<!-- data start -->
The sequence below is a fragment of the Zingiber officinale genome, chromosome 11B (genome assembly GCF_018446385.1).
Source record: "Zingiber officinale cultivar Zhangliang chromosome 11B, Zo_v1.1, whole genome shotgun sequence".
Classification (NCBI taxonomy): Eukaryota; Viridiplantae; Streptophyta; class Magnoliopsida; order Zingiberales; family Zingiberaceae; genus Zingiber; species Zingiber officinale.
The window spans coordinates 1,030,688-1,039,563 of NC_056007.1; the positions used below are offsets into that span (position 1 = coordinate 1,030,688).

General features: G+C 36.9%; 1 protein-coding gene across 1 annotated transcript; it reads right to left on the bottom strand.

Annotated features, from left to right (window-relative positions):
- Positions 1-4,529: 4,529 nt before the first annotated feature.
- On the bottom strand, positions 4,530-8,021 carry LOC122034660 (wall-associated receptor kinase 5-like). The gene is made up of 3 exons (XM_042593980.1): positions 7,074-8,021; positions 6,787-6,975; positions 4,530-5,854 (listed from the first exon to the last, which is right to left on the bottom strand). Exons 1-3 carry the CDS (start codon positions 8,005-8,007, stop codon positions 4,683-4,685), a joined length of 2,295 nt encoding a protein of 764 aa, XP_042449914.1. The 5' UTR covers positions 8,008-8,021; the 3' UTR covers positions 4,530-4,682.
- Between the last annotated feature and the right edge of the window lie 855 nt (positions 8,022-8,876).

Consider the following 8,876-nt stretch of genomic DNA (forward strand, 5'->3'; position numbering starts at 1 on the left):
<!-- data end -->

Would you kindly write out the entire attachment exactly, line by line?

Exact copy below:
The sequence below is a fragment of the Zingiber officinale genome, chromosome 11B (genome assembly GCF_018446385.1).
Source record: "Zingiber officinale cultivar Zhangliang chromosome 11B, Zo_v1.1, whole genome shotgun sequence".
Classification (NCBI taxonomy): Eukaryota; Viridiplantae; Streptophyta; class Magnoliopsida; order Zingiberales; family Zingiberaceae; genus Zingiber; species Zingiber officinale.
The window spans coordinates 1,030,688-1,039,563 of NC_056007.1; the positions used below are offsets into that span (position 1 = coordinate 1,030,688).

General features: G+C 36.9%; 1 protein-coding gene across 1 annotated transcript; it reads right to left on the bottom strand.

Annotated features, from left to right (window-relative positions):
- Positions 1-4,529: 4,529 nt before the first annotated feature.
- On the bottom strand, positions 4,530-8,021 carry LOC122034660 (wall-associated receptor kinase 5-like). The gene is made up of 3 exons (XM_042593980.1): positions 7,074-8,021; positions 6,787-6,975; positions 4,530-5,854 (listed from the first exon to the last, which is right to left on the bottom strand). Exons 1-3 carry the CDS (start codon positions 8,005-8,007, stop codon positions 4,683-4,685), a joined length of 2,295 nt encoding a protein of 764 aa, XP_042449914.1. The 5' UTR covers positions 8,008-8,021; the 3' UTR covers positions 4,530-4,682.
- Between the last annotated feature and the right edge of the window lie 855 nt (positions 8,022-8,876).

Consider the following 8,876-nt stretch of genomic DNA (forward strand, 5'->3'; position numbering starts at 1 on the left):